Second, the United States government—like many world governments—heavily subsidizes the carbon-based energy industries while simultaneously passing “environmental regulations” that make a microscopic dent in carbon consumption. According to Price of Oil, the U.S. government spends between $14 and $52 billion in subsidies for the gas, coal, or oil industries, yet any attempt to reduce this number is thwarted in Congress. This keeps the price of carbon-based energies artificially low, interfering with the market process that occurs when goods are scarce.
In the meantime, the federal government and local governments impose carbon taxes onto their citizens, creating a perverse double standard. They attempt to keep people from using carbon-based products through tax policies while encouraging people to use them by driving down their prices. Carbon taxes aren’t the only ridiculous burden governments are placing on citizens to make them pay for their mistakes: plastic bag taxes, incandescent light bulb bans, the Clean Air Act, etc.
The list, tragically, is endless, though I would be remiss to not also mention that the U.S. government hand-crafted the conditions for the BP oil spill.
Despite all of this, entrepreneurs and innovators are still trying to come up with ways to save people money and energy by creating new products for them to try—only for government to get in the way when they do. For instance, many of the financial regulations after the bank meltdown have been biased against green companies and technologies and thus prevent investors from providing much-needed capital for these ideas to come to fruition.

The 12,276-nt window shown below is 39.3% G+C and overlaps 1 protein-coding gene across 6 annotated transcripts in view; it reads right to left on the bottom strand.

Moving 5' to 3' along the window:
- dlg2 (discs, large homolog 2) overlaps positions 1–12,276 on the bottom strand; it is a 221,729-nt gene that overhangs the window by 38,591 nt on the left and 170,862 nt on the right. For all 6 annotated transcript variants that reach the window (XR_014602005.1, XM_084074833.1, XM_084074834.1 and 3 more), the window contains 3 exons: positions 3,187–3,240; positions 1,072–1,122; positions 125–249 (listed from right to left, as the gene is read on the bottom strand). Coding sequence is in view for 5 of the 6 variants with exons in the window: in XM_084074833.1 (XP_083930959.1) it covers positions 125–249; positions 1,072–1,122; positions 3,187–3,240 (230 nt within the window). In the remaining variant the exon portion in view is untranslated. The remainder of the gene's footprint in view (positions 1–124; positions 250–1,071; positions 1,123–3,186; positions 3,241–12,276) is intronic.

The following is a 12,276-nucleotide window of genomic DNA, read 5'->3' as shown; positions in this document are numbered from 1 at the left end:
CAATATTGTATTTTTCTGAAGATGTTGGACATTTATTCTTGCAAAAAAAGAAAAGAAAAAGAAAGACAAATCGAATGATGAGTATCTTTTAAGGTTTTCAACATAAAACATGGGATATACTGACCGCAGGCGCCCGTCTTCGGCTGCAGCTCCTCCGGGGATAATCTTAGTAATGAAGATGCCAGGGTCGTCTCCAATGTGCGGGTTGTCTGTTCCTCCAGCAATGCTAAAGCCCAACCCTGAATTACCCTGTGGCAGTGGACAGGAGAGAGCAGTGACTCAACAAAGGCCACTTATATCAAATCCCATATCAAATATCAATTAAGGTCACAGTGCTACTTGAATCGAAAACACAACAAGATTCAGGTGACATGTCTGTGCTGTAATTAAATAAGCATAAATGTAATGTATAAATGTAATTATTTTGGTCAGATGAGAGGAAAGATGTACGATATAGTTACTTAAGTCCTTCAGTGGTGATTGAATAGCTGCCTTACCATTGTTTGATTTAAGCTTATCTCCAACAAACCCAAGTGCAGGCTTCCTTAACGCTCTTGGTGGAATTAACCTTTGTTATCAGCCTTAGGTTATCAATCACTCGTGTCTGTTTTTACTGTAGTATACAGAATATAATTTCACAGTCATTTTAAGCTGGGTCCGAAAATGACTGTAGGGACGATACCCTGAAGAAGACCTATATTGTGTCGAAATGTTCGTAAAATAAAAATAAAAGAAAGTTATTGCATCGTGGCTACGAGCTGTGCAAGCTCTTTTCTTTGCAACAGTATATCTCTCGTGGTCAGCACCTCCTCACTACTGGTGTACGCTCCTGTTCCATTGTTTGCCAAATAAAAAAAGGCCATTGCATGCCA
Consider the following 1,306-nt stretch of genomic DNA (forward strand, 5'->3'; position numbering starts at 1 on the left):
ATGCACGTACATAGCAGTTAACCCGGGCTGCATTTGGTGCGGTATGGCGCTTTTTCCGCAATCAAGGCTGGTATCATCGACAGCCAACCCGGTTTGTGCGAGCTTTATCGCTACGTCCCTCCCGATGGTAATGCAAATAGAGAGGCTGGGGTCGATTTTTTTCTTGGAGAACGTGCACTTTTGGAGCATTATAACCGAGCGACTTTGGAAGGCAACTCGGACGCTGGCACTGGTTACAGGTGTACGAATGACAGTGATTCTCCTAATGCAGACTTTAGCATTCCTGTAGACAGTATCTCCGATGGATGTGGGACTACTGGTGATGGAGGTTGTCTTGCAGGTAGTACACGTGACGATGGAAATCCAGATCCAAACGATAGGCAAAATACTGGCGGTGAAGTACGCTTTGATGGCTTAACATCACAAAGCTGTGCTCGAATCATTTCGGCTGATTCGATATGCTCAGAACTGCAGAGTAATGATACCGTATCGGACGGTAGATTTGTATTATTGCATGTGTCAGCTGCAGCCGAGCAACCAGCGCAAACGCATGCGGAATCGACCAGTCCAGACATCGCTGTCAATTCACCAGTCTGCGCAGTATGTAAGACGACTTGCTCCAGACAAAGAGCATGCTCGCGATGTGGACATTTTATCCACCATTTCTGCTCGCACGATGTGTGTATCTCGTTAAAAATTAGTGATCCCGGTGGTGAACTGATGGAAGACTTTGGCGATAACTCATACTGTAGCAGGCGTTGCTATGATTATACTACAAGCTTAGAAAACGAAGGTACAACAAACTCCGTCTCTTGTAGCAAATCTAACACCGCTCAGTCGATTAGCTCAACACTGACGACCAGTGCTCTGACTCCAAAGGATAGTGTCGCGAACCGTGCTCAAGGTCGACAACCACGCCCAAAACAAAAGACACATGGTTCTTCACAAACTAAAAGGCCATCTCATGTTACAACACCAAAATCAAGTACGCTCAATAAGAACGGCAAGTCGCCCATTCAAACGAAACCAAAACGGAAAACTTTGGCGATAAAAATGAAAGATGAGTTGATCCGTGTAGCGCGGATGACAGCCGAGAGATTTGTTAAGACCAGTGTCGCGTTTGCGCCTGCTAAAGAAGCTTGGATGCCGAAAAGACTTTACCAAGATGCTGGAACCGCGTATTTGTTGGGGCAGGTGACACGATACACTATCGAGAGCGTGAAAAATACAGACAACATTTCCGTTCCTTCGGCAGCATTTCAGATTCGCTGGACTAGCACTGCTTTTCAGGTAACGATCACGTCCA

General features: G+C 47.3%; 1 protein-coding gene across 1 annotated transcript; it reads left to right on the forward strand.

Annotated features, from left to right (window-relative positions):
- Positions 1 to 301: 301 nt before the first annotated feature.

Even if you still believe that governments have some role to play, deregulating markets is still the best way to go to make sure those policies are effective. According to a 2012 study, “renewable energy policies are significantly more effective in fostering green innovation in countries with deregulated energy markets.” Better still, “public support for renewable energy is crucial only in the generation of high-quality green patents, whereas competition enhances the generation of green patents irrespective of their quality.”
In short, the UN is correct to call upon “world leaders” to mitigate climate change. But the “action” that must be taken is to deregulate markets, get out of the way of innovators, and stop maintaining duplicitous policies. And if governments really feel like they must “do” something, they can reduce their own carbon emissions by cutting on so-called “defense” spending—with the bonus of making the world a bit more peaceful.